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Apple wins another patent that involves smart clothing, smart car seats/chairs

Apple has been granted another patent (number 10,290,520) that involves “smart clothing.” This one is for “fabric-based items with environmental control elements,” and also involves a “smart car seat” and/or chair.

The “iWear” (my term, not Apple’s) would allow the clothing to conduct the temperature, humidity, and other environment factors in a connected “smart house” based on your biometric state. In the patent filing, Apple notes that people often interact with fabric-based articles. For example, a user may have a fabric-based watch band that wraps around the user’s wrist. Clothing articles may come into contact with a user’s skin. A car seat in a vehicle may have a fabric-based cover that rests against the passenger’s legs and back. 

Apple says that conventional fabric-based articles do not adapt to a person’s biometric profile. A person may find a fabric-based article to be comfortable and breathable when the person is at rest, but when emotionally stressed or physically active, the person may find the same article to be restrictive and excessively warm.

A person’s emotional or physical state can be negatively affected by a non-responsive fabric that does not adapt to the person’s activity or biometric state. Apple says it would “be desirable to be able to provide improved fabric-based items for adapting and responding to a user’s biometric profile.”

Here’s the summary of the patent: “A fabric-based item may adapt to and adjust the biometric state of an individual that is wearing or touching the fabric-based item. The fabric-based item may be a cover for a seat in a vehicle, an article of clothing, a wrist band, or other suitable fabric-based item. The fabric-based item may include one or more sensors that gather biometric information about the individual and one or more environmental control devices that adjust or maintain the environment around the individual based on the biometric information.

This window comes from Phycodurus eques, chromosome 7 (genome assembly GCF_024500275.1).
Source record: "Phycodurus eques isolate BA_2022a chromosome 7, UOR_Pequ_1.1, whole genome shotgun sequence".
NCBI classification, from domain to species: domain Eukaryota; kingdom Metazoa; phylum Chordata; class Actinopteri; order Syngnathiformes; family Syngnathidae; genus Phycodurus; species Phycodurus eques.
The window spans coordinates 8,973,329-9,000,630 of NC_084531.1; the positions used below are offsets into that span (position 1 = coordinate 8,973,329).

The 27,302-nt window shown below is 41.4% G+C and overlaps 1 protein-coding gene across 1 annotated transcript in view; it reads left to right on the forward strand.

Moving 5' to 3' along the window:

“The sensors may include temperature sensors, humidity sensors, pressure sensors, heart rate sensors, or other sensors that gather biometric information about the user. The environmental control elements may be used to control the temperature, humidity, airflow or other aspect of the environment around the individual based on the biometric state of the individual.”

Similar patent filings by Apple include number 10,254,840, number 10,286,636, number 20190136423, number 20180181204, number 10,156,029, number 20190013275, and number 20190013274.

Of course, Apple files for — and is granted — lots of patents by the U.S. Patent & Trademark Office. Many are for inventions that never see the light of day. However, you never can tell which ones will materialize in a real product.

the authorDennisSellers
Dennis Sellers is the editor/publisher of Apple World Today. He’s been an “Apple journalist” since 1995 (starting with the first big Apple news site, MacCentral). He loves to read, run, play sports, and watch movies.